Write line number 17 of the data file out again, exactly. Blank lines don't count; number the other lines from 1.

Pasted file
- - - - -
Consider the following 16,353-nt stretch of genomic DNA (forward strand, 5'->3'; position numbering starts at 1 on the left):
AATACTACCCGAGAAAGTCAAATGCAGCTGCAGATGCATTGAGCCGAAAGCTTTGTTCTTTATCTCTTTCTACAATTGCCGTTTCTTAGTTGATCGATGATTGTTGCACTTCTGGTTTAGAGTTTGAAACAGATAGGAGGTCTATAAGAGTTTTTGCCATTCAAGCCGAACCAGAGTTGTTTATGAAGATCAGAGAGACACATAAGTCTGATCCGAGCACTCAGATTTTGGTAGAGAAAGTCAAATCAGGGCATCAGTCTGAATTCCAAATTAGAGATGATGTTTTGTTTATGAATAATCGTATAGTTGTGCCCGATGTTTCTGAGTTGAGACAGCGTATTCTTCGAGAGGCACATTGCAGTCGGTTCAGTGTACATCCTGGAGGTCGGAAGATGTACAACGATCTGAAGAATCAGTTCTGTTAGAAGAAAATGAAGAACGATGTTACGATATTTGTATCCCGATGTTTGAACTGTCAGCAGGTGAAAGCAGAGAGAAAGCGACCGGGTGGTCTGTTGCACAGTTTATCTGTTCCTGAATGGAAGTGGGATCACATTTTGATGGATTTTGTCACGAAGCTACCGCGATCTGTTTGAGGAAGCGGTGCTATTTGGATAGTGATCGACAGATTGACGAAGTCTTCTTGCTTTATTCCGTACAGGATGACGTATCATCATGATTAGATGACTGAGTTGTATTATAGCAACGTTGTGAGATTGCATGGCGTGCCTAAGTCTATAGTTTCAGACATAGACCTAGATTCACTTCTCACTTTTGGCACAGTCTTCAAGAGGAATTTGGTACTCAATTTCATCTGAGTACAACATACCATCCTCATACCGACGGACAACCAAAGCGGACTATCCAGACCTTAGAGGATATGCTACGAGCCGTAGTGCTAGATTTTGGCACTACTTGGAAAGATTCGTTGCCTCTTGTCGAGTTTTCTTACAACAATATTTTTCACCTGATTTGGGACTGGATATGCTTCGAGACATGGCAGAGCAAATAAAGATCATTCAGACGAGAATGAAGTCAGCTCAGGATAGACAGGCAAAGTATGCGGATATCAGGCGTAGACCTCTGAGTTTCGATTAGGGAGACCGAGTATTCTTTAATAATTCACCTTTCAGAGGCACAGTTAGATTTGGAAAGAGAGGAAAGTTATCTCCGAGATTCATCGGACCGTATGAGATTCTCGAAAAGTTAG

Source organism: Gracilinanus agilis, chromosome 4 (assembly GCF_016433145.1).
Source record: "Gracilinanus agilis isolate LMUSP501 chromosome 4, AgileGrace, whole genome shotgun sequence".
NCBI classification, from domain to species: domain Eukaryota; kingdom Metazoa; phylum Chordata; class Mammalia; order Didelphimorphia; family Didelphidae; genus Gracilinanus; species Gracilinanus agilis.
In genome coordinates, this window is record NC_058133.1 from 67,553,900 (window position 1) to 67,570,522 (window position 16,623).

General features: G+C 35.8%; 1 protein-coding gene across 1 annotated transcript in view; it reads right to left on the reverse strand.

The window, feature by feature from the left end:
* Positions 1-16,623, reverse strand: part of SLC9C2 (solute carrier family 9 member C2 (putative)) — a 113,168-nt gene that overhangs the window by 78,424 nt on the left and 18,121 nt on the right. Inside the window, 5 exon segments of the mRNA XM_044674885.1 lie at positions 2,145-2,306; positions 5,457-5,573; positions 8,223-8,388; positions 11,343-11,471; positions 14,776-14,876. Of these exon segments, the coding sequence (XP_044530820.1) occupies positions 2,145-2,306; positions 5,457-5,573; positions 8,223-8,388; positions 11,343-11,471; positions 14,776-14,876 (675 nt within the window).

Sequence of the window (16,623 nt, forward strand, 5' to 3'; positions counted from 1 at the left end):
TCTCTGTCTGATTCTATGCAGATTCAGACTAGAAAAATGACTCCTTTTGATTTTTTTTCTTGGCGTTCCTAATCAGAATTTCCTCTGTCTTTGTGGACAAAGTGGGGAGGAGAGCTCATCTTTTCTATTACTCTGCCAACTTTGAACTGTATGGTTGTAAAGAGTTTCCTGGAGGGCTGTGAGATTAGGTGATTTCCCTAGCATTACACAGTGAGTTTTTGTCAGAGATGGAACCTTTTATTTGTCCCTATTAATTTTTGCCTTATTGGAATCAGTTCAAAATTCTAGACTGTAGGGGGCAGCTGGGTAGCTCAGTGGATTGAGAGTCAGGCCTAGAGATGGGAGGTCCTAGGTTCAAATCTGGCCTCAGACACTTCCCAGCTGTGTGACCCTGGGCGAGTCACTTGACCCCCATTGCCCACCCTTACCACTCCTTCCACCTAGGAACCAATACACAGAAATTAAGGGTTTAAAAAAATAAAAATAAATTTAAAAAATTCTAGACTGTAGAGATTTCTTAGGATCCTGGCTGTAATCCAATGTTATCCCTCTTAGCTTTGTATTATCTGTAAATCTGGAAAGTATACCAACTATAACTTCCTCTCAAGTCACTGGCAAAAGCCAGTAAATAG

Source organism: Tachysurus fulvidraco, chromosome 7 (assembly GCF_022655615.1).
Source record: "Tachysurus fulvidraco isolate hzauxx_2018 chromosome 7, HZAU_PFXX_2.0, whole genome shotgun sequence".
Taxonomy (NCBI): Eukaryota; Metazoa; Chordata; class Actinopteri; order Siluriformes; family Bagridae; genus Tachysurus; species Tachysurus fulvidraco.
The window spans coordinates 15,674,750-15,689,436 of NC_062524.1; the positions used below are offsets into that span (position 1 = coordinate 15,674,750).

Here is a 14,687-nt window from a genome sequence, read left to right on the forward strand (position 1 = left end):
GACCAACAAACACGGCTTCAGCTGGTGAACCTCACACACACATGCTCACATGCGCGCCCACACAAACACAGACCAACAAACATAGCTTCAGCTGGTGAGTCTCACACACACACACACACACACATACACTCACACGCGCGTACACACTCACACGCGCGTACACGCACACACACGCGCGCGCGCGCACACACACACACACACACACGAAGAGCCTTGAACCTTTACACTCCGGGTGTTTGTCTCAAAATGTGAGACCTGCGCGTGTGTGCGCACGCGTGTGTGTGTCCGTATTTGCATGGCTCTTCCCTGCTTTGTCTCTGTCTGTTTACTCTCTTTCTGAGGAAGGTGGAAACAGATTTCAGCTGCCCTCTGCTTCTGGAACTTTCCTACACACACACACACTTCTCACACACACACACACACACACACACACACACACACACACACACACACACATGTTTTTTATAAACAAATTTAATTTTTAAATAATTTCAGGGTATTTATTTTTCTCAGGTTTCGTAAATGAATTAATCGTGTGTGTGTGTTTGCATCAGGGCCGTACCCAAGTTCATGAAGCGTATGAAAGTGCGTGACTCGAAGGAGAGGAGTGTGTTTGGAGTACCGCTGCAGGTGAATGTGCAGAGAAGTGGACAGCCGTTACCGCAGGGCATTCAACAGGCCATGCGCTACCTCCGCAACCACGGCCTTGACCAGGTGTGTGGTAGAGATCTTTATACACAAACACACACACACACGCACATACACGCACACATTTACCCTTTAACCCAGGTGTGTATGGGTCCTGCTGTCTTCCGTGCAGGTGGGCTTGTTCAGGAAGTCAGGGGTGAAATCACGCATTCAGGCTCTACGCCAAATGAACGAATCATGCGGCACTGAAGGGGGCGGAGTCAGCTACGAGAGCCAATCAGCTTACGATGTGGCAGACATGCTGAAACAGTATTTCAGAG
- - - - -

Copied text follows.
GACCAACAAACACGGCTTCAGCTGGTGAACCTCACACACACATGCTCACATGCGCGCCCACACAAACACAGACCAACAAACATAGCTTCAGCTGGTGAGTCTCACACACACACACACACACACATACACTCACACGCGCGTACACACTCACACGCGCGTACACGCACACACACGCGCGCGCGCGCACACACACACACACACACACGAAGAGCCTTGAACCTTTACACTCCGGGTGTTTGTCTCAAAATGTGAGACCTGCGCGTGTGTGCGCACGCGTGTGTGTGTCCGTATTTGCATGGCTCTTCCCTGCTTTGTCTCTGTCTGTTTACTCTCTTTCTGAGGAAGGTGGAAACAGATTTCAGCTGCCCTCTGCTTCTGGAACTTTCCTACACACACACACACTTCTCACACACACACACACACACACACACACACACACACACACACACACACACATGTTTTTTATAAACAAATTTAATTTTTAAATAATTTCAGGGTATTTATTTTTCTCAGGTTTCGTAAATGAATTAATCGTGTGTGTGTGTTTGCATCAGGGCCGTACCCAAGTTCATGAAGCGTATGAAAGTGCGTGACTCGAAGGAGAGGAGTGTGTTTGGAGTACCGCTGCAGGTGAATGTGCAGAGAAGTGGACAGCCGTTACCGCAGGGCATTCAACAGGCCATGCGCTACCTCCGCAACCACGGCCTTGACCAGGTGTGTGGTAGAGATCTTTATACACAAACACACACACACACGCACATACACGCACACATTTACCCTTTAACCCAGGTGTGTATGGGTCCTGCTGTCTTCCGTGCAGGTGGGCTTGTTCAGGAAGTCAGGGGTGAAATCACGCATTCAGGCTCTACGCCAAATGAACGAATCATGCGGCACTGAAGGGGGCGGAGTCAGCTACGAGAGCCAATCAGCTTACGATGTGGCAGACATGCTGAAACAGTATTTCAGAG